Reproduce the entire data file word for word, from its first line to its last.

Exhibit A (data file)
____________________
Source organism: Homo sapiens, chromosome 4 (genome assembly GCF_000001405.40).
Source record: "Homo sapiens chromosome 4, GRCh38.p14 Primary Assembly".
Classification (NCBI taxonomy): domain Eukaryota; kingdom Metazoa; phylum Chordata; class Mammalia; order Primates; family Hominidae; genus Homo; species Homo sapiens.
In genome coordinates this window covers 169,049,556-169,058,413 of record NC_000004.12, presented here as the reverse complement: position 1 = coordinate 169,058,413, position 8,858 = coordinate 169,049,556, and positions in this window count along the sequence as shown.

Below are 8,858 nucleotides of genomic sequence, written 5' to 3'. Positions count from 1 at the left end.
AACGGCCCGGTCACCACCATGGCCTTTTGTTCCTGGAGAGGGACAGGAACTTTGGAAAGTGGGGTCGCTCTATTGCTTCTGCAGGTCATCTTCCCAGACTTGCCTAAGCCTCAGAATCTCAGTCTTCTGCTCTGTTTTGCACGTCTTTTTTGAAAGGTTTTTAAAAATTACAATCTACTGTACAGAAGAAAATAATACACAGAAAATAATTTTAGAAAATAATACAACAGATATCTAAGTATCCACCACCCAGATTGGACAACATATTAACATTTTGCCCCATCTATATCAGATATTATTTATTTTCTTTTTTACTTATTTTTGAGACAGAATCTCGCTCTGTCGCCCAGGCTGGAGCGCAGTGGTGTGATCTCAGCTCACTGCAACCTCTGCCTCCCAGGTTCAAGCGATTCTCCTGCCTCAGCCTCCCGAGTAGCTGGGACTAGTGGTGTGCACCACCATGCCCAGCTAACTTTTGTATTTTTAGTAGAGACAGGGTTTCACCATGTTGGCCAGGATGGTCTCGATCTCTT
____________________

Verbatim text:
Source organism: Homo sapiens, chromosome 4 (genome assembly GCF_000001405.40).
Source record: "Homo sapiens chromosome 4, GRCh38.p14 Primary Assembly".
Classification (NCBI taxonomy): domain Eukaryota; kingdom Metazoa; phylum Chordata; class Mammalia; order Primates; family Hominidae; genus Homo; species Homo sapiens.
In genome coordinates this window covers 169,049,556-169,058,413 of record NC_000004.12, presented here as the reverse complement: position 1 = coordinate 169,058,413, position 8,858 = coordinate 169,049,556, and positions in this window count along the sequence as shown.

Below are 8,858 nucleotides of genomic sequence, written 5' to 3'. Positions count from 1 at the left end.
AACGGCCCGGTCACCACCATGGCCTTTTGTTCCTGGAGAGGGACAGGAACTTTGGAAAGTGGGGTCGCTCTATTGCTTCTGCAGGTCATCTTCCCAGACTTGCCTAAGCCTCAGAATCTCAGTCTTCTGCTCTGTTTTGCACGTCTTTTTTGAAAGGTTTTTAAAAATTACAATCTACTGTACAGAAGAAAATAATACACAGAAAATAATTTTAGAAAATAATACAACAGATATCTAAGTATCCACCACCCAGATTGGACAACATATTAACATTTTGCCCCATCTATATCAGATATTATTTATTTTCTTTTTTACTTATTTTTGAGACAGAATCTCGCTCTGTCGCCCAGGCTGGAGCGCAGTGGTGTGATCTCAGCTCACTGCAACCTCTGCCTCCCAGGTTCAAGCGATTCTCCTGCCTCAGCCTCCCGAGTAGCTGGGACTAGTGGTGTGCACCACCATGCCCAGCTAACTTTTGTATTTTTAGTAGAGACAGGGTTTCACCATGTTGGCCAGGATGGTCTCGATCTCTT